Week 5 Final Paper
The one-way society can combat some of this problem is to take a long hard look at our rehabilitative programs and re-entry programs. Without these programs the recidivism rate in the United States will continue to rise. Prisons and Jails will remain overcrowded and the revolving door to mass incarceration will forever be opened. The programs with in the prison must be just as functional and goal oriented as the programs available outside of prison. There has been some legislation brought up in the past few years about bail reform, such as letting non-violent offenders be released on the own recognizance, overhauling the bail system in place now, and offering innovative alternative strategies other than incarceration. Some of these strategies could be using the probation system more, such as placing offenders on house arrest, electronic monitoring, and community service.
The issues within our criminal justice system are systematic, there is not one state, county or city without problems of overcrowding. However, there are some alternatives to these issues. For one we can focus on bail reform. More and more states are looking closer at their bail policies and making changes to further correct the problem. As far long prison sentences being imposed there have been strides made to change this, such as changing some of the sentencing policies on certain drugs. One way to address this is to overhaul the “war on drugs” and look at some other alternatives instead of incarceration such as the probation system and the services it offers. Some other alternatives maybe looking at our rehabilitative programs in the United States and building more facilities geared to intense programming for education, vocation, employment etc. Also, our public defender programs need to change, so they are not run by the very judges who impose the sentences.
In conclusion the way to reduce overcrowded prisons and jails is to dig deeper into our bail policies, the long sentences imposed on non-violent offenders, overhaul the war on drugs, change our public defender system, and focus on rehabilitative service upon re-entry and while incarcerated. Bail policies need to be reformed. Court systems need to give bail amounts based on severity instead of what someone can afford, which is how is seems to end up. Also, the issue of racial disparity plays a part in bail sentencing, which really needs to be looked at and researched by our courts. The “war on drugs” needs to be re-evaluated also, many of prisoners with long sentences have those sentences for non-violent drug offenses. These offenders should be offered rehabilitative services and drug counseling. Also, more programs should be imposed to allow for people with felonies, who are actively trying to turn their lives around, to be able to get a decent paying job so they do not return to street crime. Finally, our public defender system needs a complete overhaul. Each state needs to adopt a policy that allows people to have public defenders who are paid well for their services, more funding for resources necessary to argue a case. We may be giving people the right to be defended, but the way we are doing it is an injustice.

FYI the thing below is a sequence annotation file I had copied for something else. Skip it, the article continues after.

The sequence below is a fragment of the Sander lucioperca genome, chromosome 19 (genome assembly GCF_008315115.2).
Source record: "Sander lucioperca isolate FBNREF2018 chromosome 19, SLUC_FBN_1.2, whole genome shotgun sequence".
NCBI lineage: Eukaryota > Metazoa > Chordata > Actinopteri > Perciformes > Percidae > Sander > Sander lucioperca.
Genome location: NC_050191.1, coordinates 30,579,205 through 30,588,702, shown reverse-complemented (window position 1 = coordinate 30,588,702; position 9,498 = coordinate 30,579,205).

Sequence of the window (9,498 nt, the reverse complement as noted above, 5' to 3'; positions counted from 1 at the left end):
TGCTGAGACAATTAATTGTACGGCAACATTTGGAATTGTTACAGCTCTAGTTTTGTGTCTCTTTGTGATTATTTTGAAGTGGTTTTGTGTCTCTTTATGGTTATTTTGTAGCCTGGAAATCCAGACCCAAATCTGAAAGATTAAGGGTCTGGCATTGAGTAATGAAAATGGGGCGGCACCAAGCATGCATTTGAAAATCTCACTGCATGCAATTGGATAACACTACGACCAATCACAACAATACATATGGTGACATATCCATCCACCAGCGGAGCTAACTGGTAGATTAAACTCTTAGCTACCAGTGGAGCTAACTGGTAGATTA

Eisen, L., & Chettiar, I., (2016) 39% of prisoners should not be in prison. Retrieved from www.time.com/4596081/incarceration-report.
Hicks, J., (2004). “Employment upon re-entry: Prison-based preparedness leads to community-based success.” Corrections today, no.6: 104. Retrieved from http://search.ebscohost.com.proxy-library.ashford.edu/login.aspx?
Miles, K., (2016). Just how much the war on drugs impact our overcrowded prisons, in one chart. Retrieved from www.huffingtonpost.com/2014/03/10 war-on-drugs-prisons-infographics.
Palermo, G.B. (2011). Jail and Prison overcrowding and rehabilitative justice programs. International Journal of offender therapy and comparative criminology, 55(6), 843-845. Retrieved from https://doi-org.proxy-library.ashford.edu/10.1177
Patton, D.E. (2017). The structure of Federal Public Defense: A call for independence. Cornell Law Review, 102(2), 335. Retrieved from https://search.ebcohost.com.proxy-library.ashford.edu/login.aspx?
Williams, P., (2012) State legislatures Magazine. Law makers in more than two dozen states are changing the rules on bail. Retrieved from www.ncsl.org/research/civil-and-criminal justice.
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